‘Killer Inside Me’ a deeply dark look at a small-town psychopath

2010-08-05T04:45:00Z ‘Killer Inside Me’ a deeply dark look at a small-town psychopathBy ROB THOMAS | The Capital Times | rthomas@madison.com madison.com

Lou seems like such a nice-looking young man. Soft-spoken, clean-cut, a defender of law and order, always willing to tip his hat to a lady.

Unless you happen to catch that polite smile freezing into a death's head grimace on his face, you'd never guess he was a stone-cold psychopath.

Veteran noir writer Jim Thompson ("The Grifters") explored the twisted psychology of a small-town sheriff's deputy who wasn't wired right in "The Killer Inside Me." Now, director Michael Winterbottom has made a faithful adapatation of Thompson's bleak novel for the big screen. Maybe too faithful-this is one punishing movie that's not for the squeamish.

Casey Affleck is perfectly cast as Lou Ford, a deputy in a sleepy 1950s Texas town that doesn't know the monster that lurks in its midst. His kindly boss (Tom Bower) thinks he's just a nice young man, while a blustery local tycoon (Ned Beatty) thinks he can use Lou as hired help to further his own ends.

The tycoon wants Lou to run a local prostitute named Joyce (Jessica Alba) out of town because Joyce has been spending time with the tycoon's son. Instead, Lou visits Joyce, whips her into submission, and embarks on a cruel sado-masochistic relationship with her. It gets much, much worse.

"The Killer Inside Me" chronicles Lou's efforts to execute this and other depraved schemes without getting caught by his boss, a suspicious federal agent (Simon Baker) or a local union boss (Elias Koteas). In no way do we root for him to succeed; just when Winterbottom cracks the door open on a little bit of empathy for Lou by showing flashbacks to his troubled childhood, he slams it shut with another cruel attack by Lou on an unsuspecting victim.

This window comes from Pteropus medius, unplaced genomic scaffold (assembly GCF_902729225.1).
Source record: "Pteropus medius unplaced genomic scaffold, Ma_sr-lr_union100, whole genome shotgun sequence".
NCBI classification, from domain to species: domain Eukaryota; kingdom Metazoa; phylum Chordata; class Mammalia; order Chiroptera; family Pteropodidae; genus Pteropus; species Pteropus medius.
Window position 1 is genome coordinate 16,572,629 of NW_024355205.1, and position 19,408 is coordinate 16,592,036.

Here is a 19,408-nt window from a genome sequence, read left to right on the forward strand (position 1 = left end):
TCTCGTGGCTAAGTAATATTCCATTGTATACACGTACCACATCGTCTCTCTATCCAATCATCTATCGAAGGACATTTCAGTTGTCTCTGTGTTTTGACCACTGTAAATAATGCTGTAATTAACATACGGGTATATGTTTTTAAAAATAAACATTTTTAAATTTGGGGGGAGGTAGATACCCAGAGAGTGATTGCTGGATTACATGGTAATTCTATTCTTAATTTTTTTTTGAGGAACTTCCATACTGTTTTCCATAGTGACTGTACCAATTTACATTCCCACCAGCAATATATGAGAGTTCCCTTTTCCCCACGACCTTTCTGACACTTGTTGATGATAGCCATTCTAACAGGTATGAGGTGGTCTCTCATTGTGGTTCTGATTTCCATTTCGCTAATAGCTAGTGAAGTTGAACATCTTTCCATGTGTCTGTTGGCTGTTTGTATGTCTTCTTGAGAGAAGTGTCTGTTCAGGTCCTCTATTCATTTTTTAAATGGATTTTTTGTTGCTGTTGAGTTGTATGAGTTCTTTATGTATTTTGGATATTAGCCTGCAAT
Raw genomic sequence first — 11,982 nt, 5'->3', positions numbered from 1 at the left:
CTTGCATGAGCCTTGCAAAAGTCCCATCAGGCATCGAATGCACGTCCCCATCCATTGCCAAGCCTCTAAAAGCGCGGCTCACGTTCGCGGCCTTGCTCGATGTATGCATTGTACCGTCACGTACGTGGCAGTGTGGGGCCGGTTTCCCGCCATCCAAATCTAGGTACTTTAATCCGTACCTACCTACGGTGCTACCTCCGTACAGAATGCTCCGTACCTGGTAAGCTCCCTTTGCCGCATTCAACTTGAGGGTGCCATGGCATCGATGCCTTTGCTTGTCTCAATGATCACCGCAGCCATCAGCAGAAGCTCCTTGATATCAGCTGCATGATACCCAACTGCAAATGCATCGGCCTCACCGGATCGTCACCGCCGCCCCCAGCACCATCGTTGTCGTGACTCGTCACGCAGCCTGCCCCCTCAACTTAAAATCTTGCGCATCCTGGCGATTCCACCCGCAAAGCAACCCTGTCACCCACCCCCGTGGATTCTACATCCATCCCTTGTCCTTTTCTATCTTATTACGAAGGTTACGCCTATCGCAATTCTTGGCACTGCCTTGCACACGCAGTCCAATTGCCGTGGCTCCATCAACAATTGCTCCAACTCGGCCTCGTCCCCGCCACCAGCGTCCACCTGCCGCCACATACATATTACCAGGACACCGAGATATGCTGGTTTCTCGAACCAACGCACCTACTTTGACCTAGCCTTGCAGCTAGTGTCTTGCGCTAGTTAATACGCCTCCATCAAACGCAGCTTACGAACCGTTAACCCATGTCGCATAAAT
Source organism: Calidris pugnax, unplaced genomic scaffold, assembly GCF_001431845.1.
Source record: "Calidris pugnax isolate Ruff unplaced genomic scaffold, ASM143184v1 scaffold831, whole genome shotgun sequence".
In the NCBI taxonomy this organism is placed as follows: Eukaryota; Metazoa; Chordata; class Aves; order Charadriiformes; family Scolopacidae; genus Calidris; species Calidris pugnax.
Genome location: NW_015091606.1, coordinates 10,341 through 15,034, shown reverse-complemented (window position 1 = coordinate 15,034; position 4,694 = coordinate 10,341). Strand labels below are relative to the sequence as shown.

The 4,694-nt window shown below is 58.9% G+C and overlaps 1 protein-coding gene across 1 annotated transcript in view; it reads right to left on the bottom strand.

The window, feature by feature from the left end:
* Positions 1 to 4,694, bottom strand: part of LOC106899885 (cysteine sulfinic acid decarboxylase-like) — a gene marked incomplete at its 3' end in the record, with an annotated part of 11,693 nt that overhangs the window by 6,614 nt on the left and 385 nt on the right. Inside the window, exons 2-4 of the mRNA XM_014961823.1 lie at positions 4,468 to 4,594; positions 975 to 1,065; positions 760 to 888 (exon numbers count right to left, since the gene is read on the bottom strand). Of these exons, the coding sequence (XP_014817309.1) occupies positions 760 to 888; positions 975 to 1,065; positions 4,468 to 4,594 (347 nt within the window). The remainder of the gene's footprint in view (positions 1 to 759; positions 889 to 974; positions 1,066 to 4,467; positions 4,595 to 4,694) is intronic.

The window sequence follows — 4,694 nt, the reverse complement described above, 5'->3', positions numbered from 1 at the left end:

The movie is beautifully shot, using lots of period details and natural light, illustrating how Lou gets away with his horrible crimes in broad daylight while the rest of the town slumbers, unsuspecting. "Killer Inside Me" is also uninformly well-acted, with juicy bit parts by Beatty, Koteas and Bill Pullman as a shyster lawyer. And Affleck adds to his pantheon of creepy characters with his chilling portrayal of Lou; there's something about his gently raspy voice that just gets under your skin.

But there's no getting around the fact that "Killer Inside Me" is a very hard movie to watch because of its subject matter. It's Winterbottom's first entry into dark noir, and I think a more seasoned hand in the genre would have given Lou's horrible actions their proper moral weight.

I can pinpoint the exact moment "Killer Inside Me" lost me. It's the scene immediately after the most gut-twistingly awful one in the film. (You'll know it.) While the audience is still reeling emotionally from what it's just witnessed, Winterbottom chooses to play a jaunty old cowboy song on the soundtrack. He obviously means it ironically, but it trivializes the drama in a way that really leaves a sour taste.

Bad things happen to good people in the movies. But "Killer Inside Me" at times is so gratuitously mean-spirited that it makes you feel like a chump for bothering to care about its characters.


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